Journal or Book Title
Crop rotation alters agroecosystem diversity temporally, and increasing the number of crops in rotation schemes can increase crop yields and reduce reliance on chemical inputs. We hypothesized that increased crop diversity within annual rotations would positively affect ground-dwelling beneficial arthropod communities. During 2012 and 2013, pitfall traps were used to measure activity-density and diversity of ground-dwelling communities within three previously established, long term crop rotation studies located in Wisconsin and Illinois. Rotation schemes sampled included continuous corn, a two-year annual rotation of corn and soybean, and a three-year annual rotation of corn, soybean, and wheat. Insects captured were identified to family, and non-insect arthropods were identified to class, order, or family depending upon the taxa. Beneficial arthropods captured included natural enemies, granivores, and detritivores. Beneficial communities from continuous corn plots were significantly more diverse compared to those from two-year annual rotation, while communities from three-year annual rotation did not differ from either rotation scheme. However, no differences were detected among rotation schemes in either corn or soybean plots for total community activitydensity or activity-density of any individual taxa. Crop species within all three rotation schemes were annual crops, and are associated with agricultural practices that make infield habitat subject to anthropogenic disturbances and temporally unstable. Habitat instability and disturbance can limit the effectiveness and retention of beneficial arthropods, including natural enemies, granivores, and detritivores. Increasing non-crop and perennial species within landscapes in conjunction with more diverse rotation schemes may increase the effect of biological control of pests by natural enemies.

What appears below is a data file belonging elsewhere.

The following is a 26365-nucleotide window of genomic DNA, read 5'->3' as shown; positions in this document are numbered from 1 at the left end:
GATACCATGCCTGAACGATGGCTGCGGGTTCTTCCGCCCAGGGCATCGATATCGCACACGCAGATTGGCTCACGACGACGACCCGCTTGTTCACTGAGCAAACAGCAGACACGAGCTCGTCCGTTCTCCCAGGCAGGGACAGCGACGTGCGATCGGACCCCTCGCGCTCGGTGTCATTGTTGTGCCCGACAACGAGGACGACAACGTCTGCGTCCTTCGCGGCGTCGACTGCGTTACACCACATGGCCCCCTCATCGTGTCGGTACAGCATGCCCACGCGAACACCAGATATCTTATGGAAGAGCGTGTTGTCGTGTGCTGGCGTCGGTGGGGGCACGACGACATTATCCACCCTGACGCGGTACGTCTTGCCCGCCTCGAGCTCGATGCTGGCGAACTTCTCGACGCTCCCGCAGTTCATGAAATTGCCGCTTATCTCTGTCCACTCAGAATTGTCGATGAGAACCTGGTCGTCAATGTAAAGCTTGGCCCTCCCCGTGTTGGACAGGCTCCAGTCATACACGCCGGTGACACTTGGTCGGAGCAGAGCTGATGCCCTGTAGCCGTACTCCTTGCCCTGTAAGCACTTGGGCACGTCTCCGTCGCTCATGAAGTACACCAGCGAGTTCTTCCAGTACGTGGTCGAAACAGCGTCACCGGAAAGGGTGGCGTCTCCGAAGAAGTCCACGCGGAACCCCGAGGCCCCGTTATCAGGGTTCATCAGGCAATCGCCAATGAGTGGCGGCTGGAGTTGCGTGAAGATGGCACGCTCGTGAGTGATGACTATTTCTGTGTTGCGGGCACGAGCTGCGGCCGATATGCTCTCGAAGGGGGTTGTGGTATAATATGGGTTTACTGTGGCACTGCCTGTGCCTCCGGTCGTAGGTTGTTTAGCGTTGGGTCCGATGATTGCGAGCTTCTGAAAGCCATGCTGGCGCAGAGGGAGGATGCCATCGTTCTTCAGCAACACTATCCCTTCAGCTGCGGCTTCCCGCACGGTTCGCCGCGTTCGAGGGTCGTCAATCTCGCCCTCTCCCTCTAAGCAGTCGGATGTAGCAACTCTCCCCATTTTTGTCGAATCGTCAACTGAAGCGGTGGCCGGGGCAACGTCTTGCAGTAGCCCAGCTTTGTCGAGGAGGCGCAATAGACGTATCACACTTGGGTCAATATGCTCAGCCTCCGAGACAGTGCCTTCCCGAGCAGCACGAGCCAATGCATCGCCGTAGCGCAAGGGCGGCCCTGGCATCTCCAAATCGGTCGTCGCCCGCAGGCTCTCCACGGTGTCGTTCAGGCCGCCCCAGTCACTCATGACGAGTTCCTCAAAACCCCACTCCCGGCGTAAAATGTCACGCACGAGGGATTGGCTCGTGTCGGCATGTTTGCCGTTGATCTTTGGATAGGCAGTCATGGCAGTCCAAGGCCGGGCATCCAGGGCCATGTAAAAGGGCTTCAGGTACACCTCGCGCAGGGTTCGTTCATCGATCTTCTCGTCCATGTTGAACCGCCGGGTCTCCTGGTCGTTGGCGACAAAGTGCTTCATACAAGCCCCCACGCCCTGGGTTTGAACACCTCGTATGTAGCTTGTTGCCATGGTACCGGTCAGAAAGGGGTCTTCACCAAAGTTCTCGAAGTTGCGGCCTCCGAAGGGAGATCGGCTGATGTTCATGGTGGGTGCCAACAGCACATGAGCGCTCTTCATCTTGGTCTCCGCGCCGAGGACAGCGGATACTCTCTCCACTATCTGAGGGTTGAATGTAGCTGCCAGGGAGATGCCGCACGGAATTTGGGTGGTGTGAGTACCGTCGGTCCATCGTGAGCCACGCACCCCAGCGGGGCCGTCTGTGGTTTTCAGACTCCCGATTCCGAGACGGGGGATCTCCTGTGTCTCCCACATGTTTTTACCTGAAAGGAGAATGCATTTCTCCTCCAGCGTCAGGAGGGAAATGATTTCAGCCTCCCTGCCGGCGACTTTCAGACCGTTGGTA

Dunbar, Mike W.; Gassmann, Aaron J.; and O'Neal, Matthew E., "Impacts of Rotation Schemes on Ground-Dwelling Beneficial Arthropods" (2016). Entomology Publications. 591.